Stinging Nettle Root and Testosterone: Natural SHBG Blocker
By Ali Kuoppala | Last reviewed Mon 24 September 2018
Medical Review by Gerardo Sison, PharmD
Stinging nettle root (Urtica dioica) is a common plant most should already be familiar with.
It’s added into many testosterone booster supplements, and generally, stinging nettle is labeled by some as a testosterone raising herbal supplement that works by inhibiting SHBG (Sex Hormone Binding Globulin), and thus makes testosterone more bio-available in the body. Confusingly, nettle roots are also claimed to both; increase and decrease DHT levels.
What does the actual research say about these claims? Let’s figure out.
Nettle Roots and Testosterone
There are several active compounds in nettles, such as; lectins, histamine, sterols, glycosides, and polysaccharide lignans.
The stinging nettle plant has been extensively studied in isolated cell cultures (in-vitro) and in animals.
Limited studies also exist in humans, but not enough to make any definitive conclusions. Most of the trials revolve around the topic of prostatic health.
It’s good to note that most of the research is done with the root parts of the plant, since many supplement companies try to be sneaky and use the much cheaper leaves in their formulations.
It has been noted in test-tubes that the polysaccharide lignans extracted from nettle roots have the ability to bind SHBG molecules, rendering them inactive by taking the place that would normally be populated by hormones1.
One study found this inhibitory potency to be dose-dependent, starting from 0,6mg/ml and being fully inhibited at 10mg/ml2. So there is a legitimate reason to claim that nettle roots could inhibit SHBG, but it’s good to remember that this was tested in cell-cultures on a petri dish, not inside actual living subjects.
Some in-vitro studies have shown that nettle roots can also inhibit the enzyme 5-alpha reductase, which metabolizes testosterone into more potent derivate; DHT3. However, it has also been shown that this inhibition only happens with high-doses of methanol extracted root and doesn’t occur at all with lower amounts of ethanol extracted roots4.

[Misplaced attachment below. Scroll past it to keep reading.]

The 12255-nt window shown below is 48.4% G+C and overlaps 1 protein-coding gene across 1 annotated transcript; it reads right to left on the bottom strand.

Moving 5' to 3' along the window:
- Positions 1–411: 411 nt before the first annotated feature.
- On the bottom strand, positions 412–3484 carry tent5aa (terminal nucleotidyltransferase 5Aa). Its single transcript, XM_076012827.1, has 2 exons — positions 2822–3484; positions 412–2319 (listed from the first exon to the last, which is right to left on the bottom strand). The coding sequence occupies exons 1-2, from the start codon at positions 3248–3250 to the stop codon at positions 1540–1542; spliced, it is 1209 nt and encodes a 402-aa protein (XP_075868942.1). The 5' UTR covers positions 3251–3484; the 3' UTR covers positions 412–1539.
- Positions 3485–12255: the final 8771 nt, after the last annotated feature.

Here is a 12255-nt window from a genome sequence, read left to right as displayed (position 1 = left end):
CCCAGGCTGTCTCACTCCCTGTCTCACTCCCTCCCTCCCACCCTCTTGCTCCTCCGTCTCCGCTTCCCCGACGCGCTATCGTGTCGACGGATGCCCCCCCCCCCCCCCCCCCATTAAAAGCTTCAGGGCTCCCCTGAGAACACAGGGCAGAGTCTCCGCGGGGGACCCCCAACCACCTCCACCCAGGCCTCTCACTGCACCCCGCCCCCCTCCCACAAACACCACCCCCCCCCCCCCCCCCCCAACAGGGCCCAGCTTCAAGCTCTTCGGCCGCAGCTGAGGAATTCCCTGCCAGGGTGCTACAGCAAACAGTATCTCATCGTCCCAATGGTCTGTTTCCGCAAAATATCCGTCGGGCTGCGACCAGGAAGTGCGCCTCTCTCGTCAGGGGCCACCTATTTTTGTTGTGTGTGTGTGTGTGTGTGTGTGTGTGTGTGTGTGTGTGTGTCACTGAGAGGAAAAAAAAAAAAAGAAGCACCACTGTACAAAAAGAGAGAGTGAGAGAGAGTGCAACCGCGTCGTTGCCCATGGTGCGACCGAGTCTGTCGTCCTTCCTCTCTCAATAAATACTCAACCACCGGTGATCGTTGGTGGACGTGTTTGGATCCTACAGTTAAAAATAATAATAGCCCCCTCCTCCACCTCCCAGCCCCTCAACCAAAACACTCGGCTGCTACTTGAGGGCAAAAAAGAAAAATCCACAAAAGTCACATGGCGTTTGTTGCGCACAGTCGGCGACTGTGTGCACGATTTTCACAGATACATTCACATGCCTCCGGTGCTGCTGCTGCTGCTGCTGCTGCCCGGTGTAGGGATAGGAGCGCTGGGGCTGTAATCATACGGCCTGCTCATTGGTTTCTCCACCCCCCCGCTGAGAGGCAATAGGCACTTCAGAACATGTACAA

Since nettle root may block 5-a reductase at higher dosages, it may also lower the conversion rate of testosterone to DHT. On the other hand, since nettle root extract also lowers the binding affinity of SHBG towards androgens, it also makes the DHT already in circulation more bio-available. In-vitro research by Gansser et al5. noted that isolated lignans were able to displace DHT from SHBG by up to a staggering 60-94%.
Research on prostate enlargement has shown that stinging nettle root extract greatly reduces the rate of complications associated with prostate issues, such as reduced urinary flow and the number of times older men have to wake up to take a leak at night. In both animals and humans, slight reductions in prostate gland size have been noted6–8.
Although many are quick to rule the prostate benefits of nettle root extract to reduced DHT, few studies have speculated that it may actually be the reduced SHBG that is responsible of these effects4,9.
Since the in-vitro and animal studies suggest stinging nettle roots to lower SHBG and possibly also 5-a reductase, the result should logically be significantly increased free-testosterone levels…
…However, in a human study where 558 subjects got 120mg of nettle root extract 3-times per day, the researchers saw no change in testosterone6. In fact, the only research in living organism to ever show increases in testosterone levels, was conducted on rats that were already being supplemented with testosterone injections10.
From the above studies, it’s obvious that all the claims of nettle root benefits, simply don’t pan out in human trials.
- In isolated cell-cultures, nettle roots inhibit SHBG and can even free-up bound hormones from it.
- In isolated cells, nettle root extract also slightly inhibits 5-a reductase and could thus lead to lower DHT.
- In animal studies, nettle roots have shown to lower SHBG, increase testosterone, and improve prostate health.
- In the only human study to look at its effects on testosterone levels, no hormonal change was seen, although it improves prostate health.
If you decide to supplement with stinging nettle root (which may or may not work), make sure it’s high-quality root extract with the actual lignans (affiliate link).